- They are narrating a story or event for the reader. Like a reporter would narrate or articulate for the public, the scene of a crime.
- That was the writing style at the time.
- The Bible isn’t an autobiography; much of it is history. If you were writing a history book, even about yourself, you would not write it in the first person; you would write it in the third person.
Now if the reason why the Gospels are written in third person is because God inspired them to write that way, that really does raises some eyebrows. Because there are no modern scholars who write that way or when people give testimony about the thing God has done for them, how come the average person doesn’t tell the story in third person? Even if this was true, how come the Gospels of Luke and John were inspired in third person; but God didn’t inspire Luke to write the Acts of Apostles fully in third person. -And how come God didn’t inspire John to write his three epistles in third person. Well if the answer to that is God designed it that way, then one can imply God inconsistent in his writing style. And the idea of writing in third person was the writing in ancient history is just straight absurd. We don’t need to look any farther than the bible to see that other parts of the bible are written in first person. Even the other works by Luke- Acts of the Apostles and John- 1, 2, & 3 John are all written in first person. So this can’t be it.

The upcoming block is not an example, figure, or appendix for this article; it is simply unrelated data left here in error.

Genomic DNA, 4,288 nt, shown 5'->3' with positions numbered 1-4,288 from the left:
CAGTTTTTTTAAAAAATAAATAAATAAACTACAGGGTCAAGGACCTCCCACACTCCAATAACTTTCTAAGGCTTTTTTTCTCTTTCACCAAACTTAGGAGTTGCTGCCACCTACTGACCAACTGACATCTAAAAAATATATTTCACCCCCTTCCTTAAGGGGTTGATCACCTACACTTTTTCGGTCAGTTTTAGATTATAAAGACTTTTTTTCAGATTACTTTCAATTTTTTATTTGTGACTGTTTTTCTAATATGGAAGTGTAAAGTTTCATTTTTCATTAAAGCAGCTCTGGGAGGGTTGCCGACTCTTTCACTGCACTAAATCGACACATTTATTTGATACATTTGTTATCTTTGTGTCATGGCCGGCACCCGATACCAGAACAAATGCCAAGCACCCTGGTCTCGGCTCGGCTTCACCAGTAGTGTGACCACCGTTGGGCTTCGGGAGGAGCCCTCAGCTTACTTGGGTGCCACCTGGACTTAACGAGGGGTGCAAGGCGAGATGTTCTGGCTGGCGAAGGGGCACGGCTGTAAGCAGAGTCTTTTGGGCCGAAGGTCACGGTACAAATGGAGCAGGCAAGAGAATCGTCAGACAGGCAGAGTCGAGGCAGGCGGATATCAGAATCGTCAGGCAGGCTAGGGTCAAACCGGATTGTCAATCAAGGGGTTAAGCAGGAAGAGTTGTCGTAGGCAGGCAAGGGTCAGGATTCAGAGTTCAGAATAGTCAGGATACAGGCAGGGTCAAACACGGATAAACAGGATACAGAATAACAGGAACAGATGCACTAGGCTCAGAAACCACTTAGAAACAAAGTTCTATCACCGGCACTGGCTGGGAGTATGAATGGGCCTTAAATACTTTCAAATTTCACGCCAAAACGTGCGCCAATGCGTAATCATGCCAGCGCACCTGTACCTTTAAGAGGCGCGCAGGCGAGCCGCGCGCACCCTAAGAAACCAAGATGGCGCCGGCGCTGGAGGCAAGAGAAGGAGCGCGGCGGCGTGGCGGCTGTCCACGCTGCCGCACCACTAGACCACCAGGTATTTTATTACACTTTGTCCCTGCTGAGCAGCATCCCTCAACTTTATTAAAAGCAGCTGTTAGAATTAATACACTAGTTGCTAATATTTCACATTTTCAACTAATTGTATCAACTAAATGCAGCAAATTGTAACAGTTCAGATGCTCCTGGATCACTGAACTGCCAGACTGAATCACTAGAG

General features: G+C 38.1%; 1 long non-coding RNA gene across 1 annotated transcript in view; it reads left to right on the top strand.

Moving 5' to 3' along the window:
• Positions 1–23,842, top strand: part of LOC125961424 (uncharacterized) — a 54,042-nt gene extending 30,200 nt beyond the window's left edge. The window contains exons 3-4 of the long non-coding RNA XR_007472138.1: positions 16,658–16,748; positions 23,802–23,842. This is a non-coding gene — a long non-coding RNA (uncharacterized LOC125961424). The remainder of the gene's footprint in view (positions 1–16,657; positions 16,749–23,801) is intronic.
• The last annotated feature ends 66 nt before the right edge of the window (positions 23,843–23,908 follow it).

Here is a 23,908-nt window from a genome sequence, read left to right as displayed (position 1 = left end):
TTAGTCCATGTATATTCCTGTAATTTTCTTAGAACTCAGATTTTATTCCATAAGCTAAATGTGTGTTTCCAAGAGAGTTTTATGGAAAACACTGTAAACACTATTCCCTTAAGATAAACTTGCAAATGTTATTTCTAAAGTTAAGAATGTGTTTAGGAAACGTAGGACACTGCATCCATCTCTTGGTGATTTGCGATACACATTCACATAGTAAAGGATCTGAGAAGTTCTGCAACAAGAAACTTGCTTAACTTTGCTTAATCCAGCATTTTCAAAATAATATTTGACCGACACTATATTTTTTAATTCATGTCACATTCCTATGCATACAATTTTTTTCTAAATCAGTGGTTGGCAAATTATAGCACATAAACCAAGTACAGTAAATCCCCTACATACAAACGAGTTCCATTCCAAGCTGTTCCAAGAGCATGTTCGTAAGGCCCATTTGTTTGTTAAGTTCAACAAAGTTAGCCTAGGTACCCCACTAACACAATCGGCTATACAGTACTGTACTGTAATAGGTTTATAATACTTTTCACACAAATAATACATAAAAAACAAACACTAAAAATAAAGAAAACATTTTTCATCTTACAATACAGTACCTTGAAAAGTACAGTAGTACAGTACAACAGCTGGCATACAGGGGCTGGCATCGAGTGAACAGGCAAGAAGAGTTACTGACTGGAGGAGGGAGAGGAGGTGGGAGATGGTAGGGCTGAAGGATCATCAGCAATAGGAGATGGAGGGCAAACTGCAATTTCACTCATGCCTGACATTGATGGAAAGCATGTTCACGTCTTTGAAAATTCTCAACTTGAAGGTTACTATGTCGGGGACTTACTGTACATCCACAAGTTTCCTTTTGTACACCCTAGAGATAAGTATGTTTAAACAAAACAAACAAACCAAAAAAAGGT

Now the two following points were the closest thing I could find to a scholarly answer. The first was posted on a Yahoo Question/Answer.
1. “According to professors of ancient literature, the Gospels are written just the way they should be for the time. We have a problem because we are used to everything RIGHT NOW!! It didn’t work that way back then. Plus, it speaks more in volume when you look at the changed lives of the Gospel writers. Jesus did not need to change. He was perfect. We have hope when we compare ourselves to the Apostles. Look what happened to them? We can and should expect the same when we place our lives in Jesus’ hands.” (Reference Yahoo Question) Now it’s hard to take this answer serious, because there are no citations to where this source comes from. The answer is very bland and lastly, it doesn’t provide the name or school of the professor.
2. Now according to other sources, the reason why the Gospels are written in third person is because they were never (originally) written by Matthew, Mark, Luke and John. They were just randomly assigned the names because so many Jesus stories were in circular; that early Christians randomly assigned these names to help distinguish each of the gospels apart. This explanation of why the Gospels are written in third person, -then one can only assume that NOBODY truly knows who wrote Gospels and that we have absolutely eyewitness accounts of the life, death, and resurrection of Jesus of Nazareth. http://www.facingthechallenge.org/gospels.php
So now the Question remains, Can the Gospels still be considered reliable and trustworthy if we know that they are not eyewitness accounts?
A Hard case of why not to trust the gospels by Diogenes the Cynic with replies by John McClymont